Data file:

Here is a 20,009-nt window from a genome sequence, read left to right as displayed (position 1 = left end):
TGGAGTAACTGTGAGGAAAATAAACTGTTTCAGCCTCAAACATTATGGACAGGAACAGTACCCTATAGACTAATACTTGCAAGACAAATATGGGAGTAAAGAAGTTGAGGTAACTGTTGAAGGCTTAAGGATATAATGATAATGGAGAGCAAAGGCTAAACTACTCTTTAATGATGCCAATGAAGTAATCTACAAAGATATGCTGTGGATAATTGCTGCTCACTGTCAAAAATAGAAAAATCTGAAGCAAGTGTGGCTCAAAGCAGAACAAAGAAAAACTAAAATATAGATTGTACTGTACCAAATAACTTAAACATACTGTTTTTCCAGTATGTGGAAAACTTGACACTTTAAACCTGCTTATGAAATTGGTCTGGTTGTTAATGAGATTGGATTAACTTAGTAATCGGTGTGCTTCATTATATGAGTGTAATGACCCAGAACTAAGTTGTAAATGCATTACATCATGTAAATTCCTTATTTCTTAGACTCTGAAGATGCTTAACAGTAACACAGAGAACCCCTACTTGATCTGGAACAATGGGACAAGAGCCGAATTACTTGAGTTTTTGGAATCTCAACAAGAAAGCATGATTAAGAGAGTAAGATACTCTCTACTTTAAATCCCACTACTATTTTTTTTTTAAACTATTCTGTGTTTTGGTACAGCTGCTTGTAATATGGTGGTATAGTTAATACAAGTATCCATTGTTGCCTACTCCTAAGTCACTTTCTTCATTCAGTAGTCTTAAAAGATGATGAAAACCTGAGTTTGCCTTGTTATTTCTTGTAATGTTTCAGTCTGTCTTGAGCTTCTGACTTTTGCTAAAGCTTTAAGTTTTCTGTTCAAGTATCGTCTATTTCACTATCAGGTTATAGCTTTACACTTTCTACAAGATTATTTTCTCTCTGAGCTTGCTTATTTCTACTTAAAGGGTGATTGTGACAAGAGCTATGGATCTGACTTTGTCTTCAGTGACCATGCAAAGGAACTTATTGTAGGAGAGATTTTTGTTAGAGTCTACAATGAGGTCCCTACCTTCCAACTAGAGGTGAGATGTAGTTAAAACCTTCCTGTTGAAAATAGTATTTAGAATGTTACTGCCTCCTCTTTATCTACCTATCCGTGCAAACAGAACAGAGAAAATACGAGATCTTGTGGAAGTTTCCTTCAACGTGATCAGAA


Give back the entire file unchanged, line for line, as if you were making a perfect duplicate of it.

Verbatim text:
Here is a 20,009-nt window from a genome sequence, read left to right as displayed (position 1 = left end):
TGGAGTAACTGTGAGGAAAATAAACTGTTTCAGCCTCAAACATTATGGACAGGAACAGTACCCTATAGACTAATACTTGCAAGACAAATATGGGAGTAAAGAAGTTGAGGTAACTGTTGAAGGCTTAAGGATATAATGATAATGGAGAGCAAAGGCTAAACTACTCTTTAATGATGCCAATGAAGTAATCTACAAAGATATGCTGTGGATAATTGCTGCTCACTGTCAAAAATAGAAAAATCTGAAGCAAGTGTGGCTCAAAGCAGAACAAAGAAAAACTAAAATATAGATTGTACTGTACCAAATAACTTAAACATACTGTTTTTCCAGTATGTGGAAAACTTGACACTTTAAACCTGCTTATGAAATTGGTCTGGTTGTTAATGAGATTGGATTAACTTAGTAATCGGTGTGCTTCATTATATGAGTGTAATGACCCAGAACTAAGTTGTAAATGCATTACATCATGTAAATTCCTTATTTCTTAGACTCTGAAGATGCTTAACAGTAACACAGAGAACCCCTACTTGATCTGGAACAATGGGACAAGAGCCGAATTACTTGAGTTTTTGGAATCTCAACAAGAAAGCATGATTAAGAGAGTAAGATACTCTCTACTTTAAATCCCACTACTATTTTTTTTTTAAACTATTCTGTGTTTTGGTACAGCTGCTTGTAATATGGTGGTATAGTTAATACAAGTATCCATTGTTGCCTACTCCTAAGTCACTTTCTTCATTCAGTAGTCTTAAAAGATGATGAAAACCTGAGTTTGCCTTGTTATTTCTTGTAATGTTTCAGTCTGTCTTGAGCTTCTGACTTTTGCTAAAGCTTTAAGTTTTCTGTTCAAGTATCGTCTATTTCACTATCAGGTTATAGCTTTACACTTTCTACAAGATTATTTTCTCTCTGAGCTTGCTTATTTCTACTTAAAGGGTGATTGTGACAAGAGCTATGGATCTGACTTTGTCTTCAGTGACCATGCAAAGGAACTTATTGTAGGAGAGATTTTTGTTAGAGTCTACAATGAGGTCCCTACCTTCCAACTAGAGGTGAGATGTAGTTAAAACCTTCCTGTTGAAAATAGTATTTAGAATGTTACTGCCTCCTCTTTATCTACCTATCCGTGCAAACAGAACAGAGAAAATACGAGATCTTGTGGAAGTTTCCTTCAACGTGATCAGAA